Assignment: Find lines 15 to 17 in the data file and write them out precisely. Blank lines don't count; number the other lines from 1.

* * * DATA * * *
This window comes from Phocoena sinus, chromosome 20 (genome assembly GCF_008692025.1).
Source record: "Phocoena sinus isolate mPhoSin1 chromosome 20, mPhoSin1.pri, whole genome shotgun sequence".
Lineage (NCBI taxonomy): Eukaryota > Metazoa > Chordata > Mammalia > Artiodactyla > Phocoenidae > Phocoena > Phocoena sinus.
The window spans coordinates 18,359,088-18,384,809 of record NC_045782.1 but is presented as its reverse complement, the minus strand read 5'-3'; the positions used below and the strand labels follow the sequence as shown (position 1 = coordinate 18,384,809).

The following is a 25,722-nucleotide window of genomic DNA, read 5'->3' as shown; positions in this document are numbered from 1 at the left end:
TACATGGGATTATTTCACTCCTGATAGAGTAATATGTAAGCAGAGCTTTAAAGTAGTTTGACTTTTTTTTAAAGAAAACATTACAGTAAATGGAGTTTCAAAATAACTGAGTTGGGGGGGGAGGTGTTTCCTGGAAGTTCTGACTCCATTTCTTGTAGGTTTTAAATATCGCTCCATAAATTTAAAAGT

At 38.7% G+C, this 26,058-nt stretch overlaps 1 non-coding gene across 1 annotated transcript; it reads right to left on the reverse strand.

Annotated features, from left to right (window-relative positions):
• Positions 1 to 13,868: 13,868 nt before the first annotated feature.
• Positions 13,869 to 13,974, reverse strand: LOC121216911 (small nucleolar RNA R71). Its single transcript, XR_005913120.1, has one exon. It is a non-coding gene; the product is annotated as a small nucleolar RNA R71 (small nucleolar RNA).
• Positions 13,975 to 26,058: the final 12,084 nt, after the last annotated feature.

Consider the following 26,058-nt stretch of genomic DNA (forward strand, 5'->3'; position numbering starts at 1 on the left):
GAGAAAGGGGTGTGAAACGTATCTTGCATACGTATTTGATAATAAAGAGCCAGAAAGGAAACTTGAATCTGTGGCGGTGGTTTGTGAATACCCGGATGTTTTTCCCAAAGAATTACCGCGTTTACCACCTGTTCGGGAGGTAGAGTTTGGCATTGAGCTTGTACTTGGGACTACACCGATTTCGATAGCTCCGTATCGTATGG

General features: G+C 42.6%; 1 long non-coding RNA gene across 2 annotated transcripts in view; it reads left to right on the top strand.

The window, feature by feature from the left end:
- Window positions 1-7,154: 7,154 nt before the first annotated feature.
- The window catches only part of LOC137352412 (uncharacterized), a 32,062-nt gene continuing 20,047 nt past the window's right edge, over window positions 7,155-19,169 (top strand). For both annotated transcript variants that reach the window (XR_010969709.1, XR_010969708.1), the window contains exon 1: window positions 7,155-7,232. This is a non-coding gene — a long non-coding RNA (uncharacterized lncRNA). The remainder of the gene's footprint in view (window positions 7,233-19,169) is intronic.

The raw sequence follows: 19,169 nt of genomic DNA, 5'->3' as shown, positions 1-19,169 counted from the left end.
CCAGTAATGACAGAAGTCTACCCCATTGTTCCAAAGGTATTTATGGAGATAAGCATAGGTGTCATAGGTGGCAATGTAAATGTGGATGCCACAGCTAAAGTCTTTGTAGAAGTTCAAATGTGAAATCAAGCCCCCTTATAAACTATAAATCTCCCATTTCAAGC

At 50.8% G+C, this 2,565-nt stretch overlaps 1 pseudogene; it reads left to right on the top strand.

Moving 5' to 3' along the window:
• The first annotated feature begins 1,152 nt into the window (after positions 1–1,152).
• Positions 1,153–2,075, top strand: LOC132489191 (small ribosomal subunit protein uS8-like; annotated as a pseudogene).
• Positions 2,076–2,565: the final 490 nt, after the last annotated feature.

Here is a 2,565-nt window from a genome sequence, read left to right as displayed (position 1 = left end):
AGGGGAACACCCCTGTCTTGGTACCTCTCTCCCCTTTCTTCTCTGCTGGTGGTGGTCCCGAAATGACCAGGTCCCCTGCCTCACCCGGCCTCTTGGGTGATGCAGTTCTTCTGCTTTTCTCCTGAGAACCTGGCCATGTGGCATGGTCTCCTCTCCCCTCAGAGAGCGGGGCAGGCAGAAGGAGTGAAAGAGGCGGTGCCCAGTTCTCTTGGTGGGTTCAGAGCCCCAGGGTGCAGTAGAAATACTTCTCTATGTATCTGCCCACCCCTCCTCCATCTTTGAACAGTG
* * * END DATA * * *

The window, feature by feature from the left end:
- Window positions 1-7,154: 7,154 nt before the first annotated feature.
- The window catches only part of LOC137352412 (uncharacterized), a 32,062-nt gene continuing 20,047 nt past the window's right edge, over window positions 7,155-19,169 (top strand). For both annotated transcript variants that reach the window (XR_010969709.1, XR_010969708.1), the window contains exon 1: window positions 7,155-7,232. This is a non-coding gene — a long non-coding RNA (uncharacterized lncRNA). The remainder of the gene's footprint in view (window positions 7,233-19,169) is intronic.